13 surreal photos of rare clouds that were taken at the perfect time

Amy Christie HunterClouds that look like ocean waves due to the Kelvin-Helmholtz instability effect.

On Tuesday evening, a Virginia woman captured a breathtaking photo of wave-like clouds. Amy Christie Hunter posted the rare cloud sighting on her Facebook page, and the photo quickly went viral, according to the Washington Post.

The clouds, which look like perfectly sculpted ocean waves, are apparently known as Kelvin-Helmholtz instability waves, according to EarthSky.org. The rare but beautiful waves can form in the sky due to velocity and density differences in the air, according to the same website.

“You’ll often see the characteristic wave structure in this type of cloud when two different layers of air in our atmosphere are moving at different speeds,” says EarthSky.org.

Here are 13 other instances of rare clouds captured at the perfect moment.

The wave clouds look even more stunning over the ocean.

The stunning Kelvin-Helmholtz cloud shapes can “crash” and disappear quickly, according to Rutgers University’s Institute of Earth, Ocean, and Atmospheric Sciences.

Asperitas clouds have a Van Gogh-like quality.

Dana Sibera/ FlickrAsperitas clouds.
Plains areas like Iowa are the best to spot the ominous asperitas clouds.

These clouds look like marshmallows falling from the sky.

They’re technically called mammatus clouds, and according to BBC, they’re formed upside-down due to “sinking pockets of cold, moist air.” These puffy clouds can form during, before, or after a storm, according to EarthSky.org.

Mammatus clouds form when sinking air is cooler than the surrounding air, according to EarthSky.org.

Ian Forsyth/Getty ImagesMammatus clouds.

BBC describes mammatus clouds “pouch-like protrusions.”

Mammatus clouds can also form when a thunderstorm cloud becomes turbulent.

Alan Dyer /VW PICS/Universal Images Group via Getty ImagesIn this photo, the sunset illuminates the unusual-looking thunderstorm cloud and mammatus effect.

This stunning image was captured by space and sky photographer Alan Dyer and is featured on NASA’s blog. The photo’s description on the NASA website points out all the incredible elements of the shot, like the moon that’s visible on the far right, and how the sunset adds a rainbow of colours to the storm cloud.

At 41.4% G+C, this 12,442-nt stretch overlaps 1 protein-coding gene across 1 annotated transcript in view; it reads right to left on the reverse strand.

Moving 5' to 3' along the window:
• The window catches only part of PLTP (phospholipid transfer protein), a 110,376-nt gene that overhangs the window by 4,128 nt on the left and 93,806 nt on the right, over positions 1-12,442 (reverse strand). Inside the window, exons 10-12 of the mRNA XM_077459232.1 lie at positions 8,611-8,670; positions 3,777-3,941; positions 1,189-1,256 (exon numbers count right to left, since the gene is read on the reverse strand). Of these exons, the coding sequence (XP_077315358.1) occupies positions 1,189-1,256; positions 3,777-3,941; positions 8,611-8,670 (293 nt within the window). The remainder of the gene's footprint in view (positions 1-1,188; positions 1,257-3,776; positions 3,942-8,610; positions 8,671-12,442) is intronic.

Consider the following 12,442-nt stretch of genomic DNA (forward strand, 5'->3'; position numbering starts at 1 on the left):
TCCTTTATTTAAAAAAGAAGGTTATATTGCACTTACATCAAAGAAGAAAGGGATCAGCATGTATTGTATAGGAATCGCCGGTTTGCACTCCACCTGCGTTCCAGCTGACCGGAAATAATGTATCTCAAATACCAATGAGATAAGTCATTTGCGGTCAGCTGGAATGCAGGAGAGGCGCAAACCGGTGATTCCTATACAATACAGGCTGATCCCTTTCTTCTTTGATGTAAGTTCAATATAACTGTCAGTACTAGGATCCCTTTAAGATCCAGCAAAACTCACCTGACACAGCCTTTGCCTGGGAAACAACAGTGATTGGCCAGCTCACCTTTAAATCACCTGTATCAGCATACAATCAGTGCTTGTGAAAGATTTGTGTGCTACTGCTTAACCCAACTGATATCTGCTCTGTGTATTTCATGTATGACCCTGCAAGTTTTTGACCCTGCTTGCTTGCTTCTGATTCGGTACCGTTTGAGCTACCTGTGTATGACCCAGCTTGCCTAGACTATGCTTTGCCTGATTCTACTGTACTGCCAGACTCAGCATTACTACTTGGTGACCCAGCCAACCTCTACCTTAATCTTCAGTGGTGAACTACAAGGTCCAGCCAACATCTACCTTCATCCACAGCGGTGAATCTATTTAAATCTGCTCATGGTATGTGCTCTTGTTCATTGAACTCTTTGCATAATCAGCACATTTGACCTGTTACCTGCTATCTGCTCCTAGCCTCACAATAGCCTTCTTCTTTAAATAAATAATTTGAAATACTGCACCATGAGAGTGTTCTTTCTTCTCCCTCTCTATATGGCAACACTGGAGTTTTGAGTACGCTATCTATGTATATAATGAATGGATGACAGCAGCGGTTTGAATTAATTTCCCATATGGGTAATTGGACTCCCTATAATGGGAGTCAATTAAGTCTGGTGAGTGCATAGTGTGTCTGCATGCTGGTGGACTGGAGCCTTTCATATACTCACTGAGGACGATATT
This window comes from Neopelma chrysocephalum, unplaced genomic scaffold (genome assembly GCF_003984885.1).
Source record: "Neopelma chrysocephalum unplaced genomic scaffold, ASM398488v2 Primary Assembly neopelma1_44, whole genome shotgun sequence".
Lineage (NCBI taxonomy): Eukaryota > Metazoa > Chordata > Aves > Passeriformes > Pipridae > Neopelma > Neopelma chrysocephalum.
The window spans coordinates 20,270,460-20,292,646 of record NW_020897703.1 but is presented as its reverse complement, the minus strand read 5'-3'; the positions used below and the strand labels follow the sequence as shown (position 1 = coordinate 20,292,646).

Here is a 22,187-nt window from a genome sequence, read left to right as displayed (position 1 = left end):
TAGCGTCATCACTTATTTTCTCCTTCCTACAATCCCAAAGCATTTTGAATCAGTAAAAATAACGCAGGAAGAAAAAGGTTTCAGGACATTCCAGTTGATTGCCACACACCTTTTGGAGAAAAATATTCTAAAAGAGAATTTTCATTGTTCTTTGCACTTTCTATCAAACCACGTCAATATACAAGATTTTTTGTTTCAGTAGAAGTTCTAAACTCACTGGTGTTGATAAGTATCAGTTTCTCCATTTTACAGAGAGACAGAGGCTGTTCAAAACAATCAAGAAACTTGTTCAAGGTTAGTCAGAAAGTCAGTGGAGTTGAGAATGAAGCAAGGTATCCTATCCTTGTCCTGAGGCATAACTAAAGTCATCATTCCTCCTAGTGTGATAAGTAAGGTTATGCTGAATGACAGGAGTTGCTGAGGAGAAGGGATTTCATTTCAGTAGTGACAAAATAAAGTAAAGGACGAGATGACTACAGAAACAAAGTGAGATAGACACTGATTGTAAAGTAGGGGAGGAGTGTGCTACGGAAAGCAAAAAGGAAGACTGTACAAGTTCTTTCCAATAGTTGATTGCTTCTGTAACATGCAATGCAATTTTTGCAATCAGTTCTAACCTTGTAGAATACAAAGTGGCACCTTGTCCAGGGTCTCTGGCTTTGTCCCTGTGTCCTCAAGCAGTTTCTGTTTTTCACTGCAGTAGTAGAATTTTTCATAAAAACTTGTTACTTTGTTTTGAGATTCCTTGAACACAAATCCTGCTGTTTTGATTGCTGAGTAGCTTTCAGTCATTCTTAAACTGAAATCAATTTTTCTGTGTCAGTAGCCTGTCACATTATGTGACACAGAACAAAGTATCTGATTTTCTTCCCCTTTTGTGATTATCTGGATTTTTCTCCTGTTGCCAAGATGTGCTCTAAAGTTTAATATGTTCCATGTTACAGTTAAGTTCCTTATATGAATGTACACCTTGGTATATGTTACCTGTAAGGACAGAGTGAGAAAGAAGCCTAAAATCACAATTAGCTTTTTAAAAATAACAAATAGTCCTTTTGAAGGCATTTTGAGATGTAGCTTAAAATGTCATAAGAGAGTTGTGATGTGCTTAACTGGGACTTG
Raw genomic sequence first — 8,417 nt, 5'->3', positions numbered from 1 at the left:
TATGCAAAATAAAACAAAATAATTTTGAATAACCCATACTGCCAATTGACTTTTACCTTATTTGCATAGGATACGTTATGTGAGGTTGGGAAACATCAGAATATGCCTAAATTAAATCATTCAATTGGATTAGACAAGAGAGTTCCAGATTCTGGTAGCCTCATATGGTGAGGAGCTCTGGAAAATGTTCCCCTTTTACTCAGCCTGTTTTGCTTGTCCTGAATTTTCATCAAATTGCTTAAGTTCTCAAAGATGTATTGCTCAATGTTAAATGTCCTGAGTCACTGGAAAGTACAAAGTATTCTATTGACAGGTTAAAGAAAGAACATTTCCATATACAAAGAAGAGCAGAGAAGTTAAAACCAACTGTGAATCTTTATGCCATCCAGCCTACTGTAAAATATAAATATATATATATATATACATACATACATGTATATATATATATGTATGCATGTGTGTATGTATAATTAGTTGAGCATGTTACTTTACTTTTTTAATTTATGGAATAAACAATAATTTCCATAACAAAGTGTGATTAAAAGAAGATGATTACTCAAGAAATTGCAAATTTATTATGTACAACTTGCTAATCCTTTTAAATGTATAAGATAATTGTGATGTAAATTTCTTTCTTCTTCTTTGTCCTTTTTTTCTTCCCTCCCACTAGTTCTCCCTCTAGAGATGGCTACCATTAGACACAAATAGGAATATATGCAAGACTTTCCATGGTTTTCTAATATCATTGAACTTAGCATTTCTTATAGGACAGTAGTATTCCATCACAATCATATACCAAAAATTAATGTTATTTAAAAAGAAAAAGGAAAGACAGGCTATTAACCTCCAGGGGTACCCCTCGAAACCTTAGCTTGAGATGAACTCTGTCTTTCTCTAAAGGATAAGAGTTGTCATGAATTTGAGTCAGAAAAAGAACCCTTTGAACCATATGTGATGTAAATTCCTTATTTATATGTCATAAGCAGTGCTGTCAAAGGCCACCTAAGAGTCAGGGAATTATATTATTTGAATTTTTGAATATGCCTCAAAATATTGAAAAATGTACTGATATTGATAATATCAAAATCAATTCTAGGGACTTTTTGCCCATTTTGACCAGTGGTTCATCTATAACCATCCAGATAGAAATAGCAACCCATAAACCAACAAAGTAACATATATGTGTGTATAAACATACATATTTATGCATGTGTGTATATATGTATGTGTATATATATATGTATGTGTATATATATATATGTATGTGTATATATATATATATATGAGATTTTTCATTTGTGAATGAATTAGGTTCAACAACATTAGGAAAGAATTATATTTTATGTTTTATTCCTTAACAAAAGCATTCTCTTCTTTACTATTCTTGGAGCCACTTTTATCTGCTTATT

This anvil cloud — also known as a cumulonimbus cloud— could easily be mistaken for a Bob Ross painting.

DEA / V. GIANNELLA/Getty ImagesAn anvil cloud in Marche, Italy, in 2018.

The anvil cloud, technically called a cumulonimbus cloud, forms “due to vigorous rising and overturning of warm, moist, and unstable air,” according to NASA.

Lenticular clouds create unique, rounded shapes that can look like UFOs.

Lenticular clouds most commonly form over mountains, and can appear and disappear quickly, according to EarthSky.org.

Some lenticular clouds can even appear to be “stacked” like pancakes.

ARMEND NIMANI/AFP/Getty ImagesA lenticular cloud spotted in Macedonia in 2015.

Lenticular clouds are also different from other types of clouds because they stay in one place instead of moving through the sky, according to a report from AccuWeather.

These heart-shaped clouds almost look Photoshopped.

Bildagentur-online/Universal Images Group via Getty ImagesHeart clouds spotted in Romania.

According to NASA, some previous occurrences of heart-shaped clouds have been identified as lenticular clouds.

This cloud looks like a meteorite.

VCG/VCG via Getty ImagesA blimp-like cloud floats through the sky in Beijing.

We don’t know the science behind this specific cloud, but it’s breathtaking nonetheless.

This sunset shot features a phenomenon known as virga, where precipitation evaporates before reaching the Earth’s surface, making for a curtain-like effect.

Wild Horizons/Universal Images Group via Getty ImagesSunset over Sonoran Desert in Tucson, Arizona.

According to BBC, virga is not its own type of cloud, but rather a “supplementary feature” that forms when rain or snow evaporates before hitting the Earth’s surface. Instances of virga are commonly seen in the desert, according to BBC.

Virga clouds can sometimes look like jellyfish.

Wild Horizon/GettyVirga clouds.

Per the BBC, “virga” means “shaft” or “branch.”

There’s also a special type of cloud that glows in the night sky.

Owen Humphreys/PA Images via Getty ImagesThese clouds form in the mesosphere, about 50 miles above the ground, according to the Weather Channel.

Noctilucent clouds shine in the dark night sky and can be spotted in places with high latitudes from May through August in the Northern Hemisphere, and from November through February in the Southern Hemisphere, according to EarthSky.org.

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